Post # 38
- Wedding: October 2020 - Hopetoun House, UK
I think signing a prenup would vary depending on scenario, i feel it is more commonly discussed when one party has substantially more assets or going to potentially inherit a large sum.
I discussed from the beginning that I think its appropriate to sign a prenup, as I have both assets and a larger inheritance then my fiance. I know many argue that it seems like a trust issue but it isnt the case at all, I’d give the world to this man and he is amazing. But a dormant monster might make an appearance if (unfortunately) a messy divorce occurs.
Its more of a contingency plan, just as how you would get your home insured (you dont do it hoping your house would burn down).
Post # 39
I gladly signed one. I wasn’t offended at all. D H is going to inherit a very large sum of money from his father. His dad insisted I sign one or he would change his will. This was Father-In-Law attitude in the beginning of the wedding planning. D H ex wife was something else and bled husband of his inheritance from his grandfather. His father was protecting him and I totally understand. It wasn’t worth it. D H mother is an attorney and represented me. His parents are divorced. She looked it over, tweaked it a bit and we signed. D H called FIL to let him know and to give him a copy and Father-In-Law said “I don’t need a copy. If anything happens to you, I’ll make sure she’s taken care of.” FIL and I have a fantastic relationship. Money talk can be ugly. It brings out the worse in some people.
Post # 40
We have one, but it wasn’t either one of us that “presented” it. We discussed it like adults and agreed on the terms, and each got a lawyer, and each got to contribute what we wanted in there. It was totally fine.
Post # 41
Financially maybe it would’ve been appropriate, but no. Not for us. If one of us had a kid or owned a business or something other than wallet-measuring then sure.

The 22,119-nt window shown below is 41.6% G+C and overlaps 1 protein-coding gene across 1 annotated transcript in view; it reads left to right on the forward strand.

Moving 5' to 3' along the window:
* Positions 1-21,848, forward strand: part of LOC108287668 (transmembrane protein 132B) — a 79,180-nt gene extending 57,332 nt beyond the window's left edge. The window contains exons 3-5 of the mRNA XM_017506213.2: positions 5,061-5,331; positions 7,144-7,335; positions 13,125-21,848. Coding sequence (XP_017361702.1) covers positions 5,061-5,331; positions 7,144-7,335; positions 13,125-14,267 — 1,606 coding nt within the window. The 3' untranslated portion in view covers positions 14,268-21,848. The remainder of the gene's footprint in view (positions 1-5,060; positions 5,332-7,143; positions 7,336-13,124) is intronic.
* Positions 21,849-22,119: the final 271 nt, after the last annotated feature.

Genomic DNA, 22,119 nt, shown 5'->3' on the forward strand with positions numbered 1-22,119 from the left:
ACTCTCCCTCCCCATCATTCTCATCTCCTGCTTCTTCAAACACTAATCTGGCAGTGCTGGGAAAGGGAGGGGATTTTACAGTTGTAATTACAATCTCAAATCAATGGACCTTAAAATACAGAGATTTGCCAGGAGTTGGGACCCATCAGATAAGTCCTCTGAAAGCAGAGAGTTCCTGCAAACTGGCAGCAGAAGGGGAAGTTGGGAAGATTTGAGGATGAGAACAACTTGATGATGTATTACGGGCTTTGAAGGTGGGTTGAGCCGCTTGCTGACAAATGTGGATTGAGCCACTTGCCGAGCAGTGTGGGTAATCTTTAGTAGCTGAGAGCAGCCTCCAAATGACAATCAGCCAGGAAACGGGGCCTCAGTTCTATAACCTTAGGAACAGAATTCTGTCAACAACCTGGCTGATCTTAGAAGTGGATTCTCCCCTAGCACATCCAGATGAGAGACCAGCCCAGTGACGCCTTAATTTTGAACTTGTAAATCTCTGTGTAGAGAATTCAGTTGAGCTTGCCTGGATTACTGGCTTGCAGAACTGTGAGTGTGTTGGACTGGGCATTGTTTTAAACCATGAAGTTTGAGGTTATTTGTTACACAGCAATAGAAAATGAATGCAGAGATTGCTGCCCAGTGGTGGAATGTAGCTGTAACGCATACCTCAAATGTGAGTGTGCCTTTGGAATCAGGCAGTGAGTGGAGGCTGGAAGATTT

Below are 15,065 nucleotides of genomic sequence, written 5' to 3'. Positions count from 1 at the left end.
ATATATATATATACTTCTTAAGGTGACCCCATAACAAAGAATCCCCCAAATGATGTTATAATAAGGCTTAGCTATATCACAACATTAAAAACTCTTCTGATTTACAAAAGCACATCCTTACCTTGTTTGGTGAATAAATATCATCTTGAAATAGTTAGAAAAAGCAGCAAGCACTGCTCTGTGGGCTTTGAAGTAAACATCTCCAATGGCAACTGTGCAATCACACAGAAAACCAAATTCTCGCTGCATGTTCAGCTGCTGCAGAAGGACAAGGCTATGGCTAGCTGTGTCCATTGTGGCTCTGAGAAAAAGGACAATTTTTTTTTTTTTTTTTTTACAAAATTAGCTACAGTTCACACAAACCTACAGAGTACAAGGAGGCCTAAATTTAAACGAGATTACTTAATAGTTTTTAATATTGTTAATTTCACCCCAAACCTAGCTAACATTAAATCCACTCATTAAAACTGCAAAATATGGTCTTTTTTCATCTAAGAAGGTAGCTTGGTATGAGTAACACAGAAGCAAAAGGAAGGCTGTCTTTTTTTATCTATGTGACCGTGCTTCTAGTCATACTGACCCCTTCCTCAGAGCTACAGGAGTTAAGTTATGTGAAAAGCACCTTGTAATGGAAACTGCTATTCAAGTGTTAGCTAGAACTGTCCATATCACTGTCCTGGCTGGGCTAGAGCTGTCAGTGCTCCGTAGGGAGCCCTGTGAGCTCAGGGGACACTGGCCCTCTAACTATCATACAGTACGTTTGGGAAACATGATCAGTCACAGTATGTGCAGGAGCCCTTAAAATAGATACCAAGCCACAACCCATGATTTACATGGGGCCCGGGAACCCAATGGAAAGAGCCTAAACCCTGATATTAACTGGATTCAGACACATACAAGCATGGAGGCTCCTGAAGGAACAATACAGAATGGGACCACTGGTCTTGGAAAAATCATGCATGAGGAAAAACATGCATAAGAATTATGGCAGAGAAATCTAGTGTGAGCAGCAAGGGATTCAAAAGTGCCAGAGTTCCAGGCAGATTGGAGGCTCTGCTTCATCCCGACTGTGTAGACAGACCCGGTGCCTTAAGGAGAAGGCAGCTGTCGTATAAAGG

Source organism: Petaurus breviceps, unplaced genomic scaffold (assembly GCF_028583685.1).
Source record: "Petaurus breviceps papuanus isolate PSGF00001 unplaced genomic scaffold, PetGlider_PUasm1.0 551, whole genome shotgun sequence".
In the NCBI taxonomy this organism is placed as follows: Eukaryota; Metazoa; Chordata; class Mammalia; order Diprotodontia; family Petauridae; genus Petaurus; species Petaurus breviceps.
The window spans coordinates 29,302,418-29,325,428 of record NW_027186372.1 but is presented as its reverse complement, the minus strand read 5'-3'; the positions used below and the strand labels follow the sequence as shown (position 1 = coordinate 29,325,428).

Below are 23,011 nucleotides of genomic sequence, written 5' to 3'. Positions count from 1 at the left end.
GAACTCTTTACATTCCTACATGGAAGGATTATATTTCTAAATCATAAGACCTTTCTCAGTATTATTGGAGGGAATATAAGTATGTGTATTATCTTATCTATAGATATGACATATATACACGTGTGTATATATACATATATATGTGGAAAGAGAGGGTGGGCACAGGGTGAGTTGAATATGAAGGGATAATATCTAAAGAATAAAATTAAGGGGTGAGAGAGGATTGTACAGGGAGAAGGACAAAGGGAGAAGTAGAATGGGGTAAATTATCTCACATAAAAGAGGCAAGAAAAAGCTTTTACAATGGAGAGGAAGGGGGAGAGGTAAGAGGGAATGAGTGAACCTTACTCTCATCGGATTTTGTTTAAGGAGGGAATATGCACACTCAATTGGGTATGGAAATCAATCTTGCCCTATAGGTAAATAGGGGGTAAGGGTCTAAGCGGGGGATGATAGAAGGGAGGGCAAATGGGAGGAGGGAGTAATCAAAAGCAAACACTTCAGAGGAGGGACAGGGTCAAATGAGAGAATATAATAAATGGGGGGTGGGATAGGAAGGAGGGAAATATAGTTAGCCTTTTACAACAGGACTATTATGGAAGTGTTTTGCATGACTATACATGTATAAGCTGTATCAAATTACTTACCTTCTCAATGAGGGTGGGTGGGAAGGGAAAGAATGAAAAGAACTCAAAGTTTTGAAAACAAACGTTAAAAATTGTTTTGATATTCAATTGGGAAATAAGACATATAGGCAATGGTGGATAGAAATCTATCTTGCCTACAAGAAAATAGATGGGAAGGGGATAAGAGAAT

Post # 42
Jessi2883 : I hear ya bee. Darling Husband and I have even finances and similar student loan debt so if it wasn’t for my father mentioning the idea I wouldn’t haven even cjnsydeted one or discussing one so my only experiences with prenups are when one party has something they want to protect. Thanks for your input!!
Post # 43
somathemagical : Honestly? I don’t think it would bother me. If I had a substanial amount of money, or if he did, going into a marriage, then I don’t think that it should be split 50/50 in case of divorce. Darling Husband and I both had about the same amount of money when we got married, but we still keep separate accounts. I know people get offended at the chance of divorce, but half of couples end up splitting up, so I’m too logical to think that there’s zero chance I couldn’t be one of them.
Post # 44
- Wedding: December 2017 - Courthouse
I don’t see why there’s such a stigma. If I had a lot of money or assets going into a marriage and the person I was marrying didn’t have anything, why wouldn’t I protect myself?
My husband and I didn’t have much when we married so there was nothing to sign. But if I would have owned properties or anything I for sure would have made him sign!
Although we don’t like to think this way, there is absolutely no guarantee that a marriage will work out. People change.
Post # 45
- Wedding: September 2017 - Pearson Convention Centre
Since neither of us had any assets before we got married and we already shared a joint bank account we decided against a pre nup